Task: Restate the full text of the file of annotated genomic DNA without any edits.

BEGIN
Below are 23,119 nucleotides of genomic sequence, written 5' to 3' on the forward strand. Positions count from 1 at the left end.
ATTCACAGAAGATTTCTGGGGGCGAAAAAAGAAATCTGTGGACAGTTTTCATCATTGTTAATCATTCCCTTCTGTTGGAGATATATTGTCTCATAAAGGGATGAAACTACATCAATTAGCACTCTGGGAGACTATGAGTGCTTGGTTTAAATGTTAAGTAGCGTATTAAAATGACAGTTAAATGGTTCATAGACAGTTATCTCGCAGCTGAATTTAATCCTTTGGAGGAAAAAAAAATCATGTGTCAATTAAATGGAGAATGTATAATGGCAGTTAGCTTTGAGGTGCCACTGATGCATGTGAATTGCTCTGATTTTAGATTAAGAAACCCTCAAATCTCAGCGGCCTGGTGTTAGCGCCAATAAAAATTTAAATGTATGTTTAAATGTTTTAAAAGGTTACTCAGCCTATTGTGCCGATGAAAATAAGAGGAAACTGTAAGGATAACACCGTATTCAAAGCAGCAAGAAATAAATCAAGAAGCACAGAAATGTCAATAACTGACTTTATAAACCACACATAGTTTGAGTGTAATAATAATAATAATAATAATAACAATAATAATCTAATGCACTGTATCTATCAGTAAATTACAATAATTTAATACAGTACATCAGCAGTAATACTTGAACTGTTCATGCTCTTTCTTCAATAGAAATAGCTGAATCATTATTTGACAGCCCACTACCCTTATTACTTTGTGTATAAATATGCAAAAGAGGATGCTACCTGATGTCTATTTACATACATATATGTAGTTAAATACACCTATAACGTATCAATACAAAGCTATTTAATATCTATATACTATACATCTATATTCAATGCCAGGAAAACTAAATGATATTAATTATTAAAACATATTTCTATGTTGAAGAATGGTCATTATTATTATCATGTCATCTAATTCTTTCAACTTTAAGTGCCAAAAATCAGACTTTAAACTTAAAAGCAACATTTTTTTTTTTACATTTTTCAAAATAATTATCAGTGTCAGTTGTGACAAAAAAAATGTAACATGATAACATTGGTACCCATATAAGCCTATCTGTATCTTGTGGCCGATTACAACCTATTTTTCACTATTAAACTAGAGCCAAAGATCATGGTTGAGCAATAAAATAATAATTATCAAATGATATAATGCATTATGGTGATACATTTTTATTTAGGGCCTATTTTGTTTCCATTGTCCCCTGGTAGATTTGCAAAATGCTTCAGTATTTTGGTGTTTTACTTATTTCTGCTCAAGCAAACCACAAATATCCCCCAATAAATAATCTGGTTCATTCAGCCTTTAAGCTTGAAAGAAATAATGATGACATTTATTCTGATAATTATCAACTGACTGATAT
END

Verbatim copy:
Below are 23,119 nucleotides of genomic sequence, written 5' to 3' on the forward strand. Positions count from 1 at the left end.
ATTCACAGAAGATTTCTGGGGGCGAAAAAAGAAATCTGTGGACAGTTTTCATCATTGTTAATCATTCCCTTCTGTTGGAGATATATTGTCTCATAAAGGGATGAAACTACATCAATTAGCACTCTGGGAGACTATGAGTGCTTGGTTTAAATGTTAAGTAGCGTATTAAAATGACAGTTAAATGGTTCATAGACAGTTATCTCGCAGCTGAATTTAATCCTTTGGAGGAAAAAAAAATCATGTGTCAATTAAATGGAGAATGTATAATGGCAGTTAGCTTTGAGGTGCCACTGATGCATGTGAATTGCTCTGATTTTAGATTAAGAAACCCTCAAATCTCAGCGGCCTGGTGTTAGCGCCAATAAAAATTTAAATGTATGTTTAAATGTTTTAAAAGGTTACTCAGCCTATTGTGCCGATGAAAATAAGAGGAAACTGTAAGGATAACACCGTATTCAAAGCAGCAAGAAATAAATCAAGAAGCACAGAAATGTCAATAACTGACTTTATAAACCACACATAGTTTGAGTGTAATAATAATAATAATAATAATAACAATAATAATCTAATGCACTGTATCTATCAGTAAATTACAATAATTTAATACAGTACATCAGCAGTAATACTTGAACTGTTCATGCTCTTTCTTCAATAGAAATAGCTGAATCATTATTTGACAGCCCACTACCCTTATTACTTTGTGTATAAATATGCAAAAGAGGATGCTACCTGATGTCTATTTACATACATATATGTAGTTAAATACACCTATAACGTATCAATACAAAGCTATTTAATATCTATATACTATACATCTATATTCAATGCCAGGAAAACTAAATGATATTAATTATTAAAACATATTTCTATGTTGAAGAATGGTCATTATTATTATCATGTCATCTAATTCTTTCAACTTTAAGTGCCAAAAATCAGACTTTAAACTTAAAAGCAACATTTTTTTTTTTACATTTTTCAAAATAATTATCAGTGTCAGTTGTGACAAAAAAAATGTAACATGATAACATTGGTACCCATATAAGCCTATCTGTATCTTGTGGCCGATTACAACCTATTTTTCACTATTAAACTAGAGCCAAAGATCATGGTTGAGCAATAAAATAATAATTATCAAATGATATAATGCATTATGGTGATACATTTTTATTTAGGGCCTATTTTGTTTCCATTGTCCCCTGGTAGATTTGCAAAATGCTTCAGTATTTTGGTGTTTTACTTATTTCTGCTCAAGCAAACCACAAATATCCCCCAATAAATAATCTGGTTCATTCAGCCTTTAAGCTTGAAAGAAATAATGATGACATTTATTCTGATAATTATCAACTGACTGATAT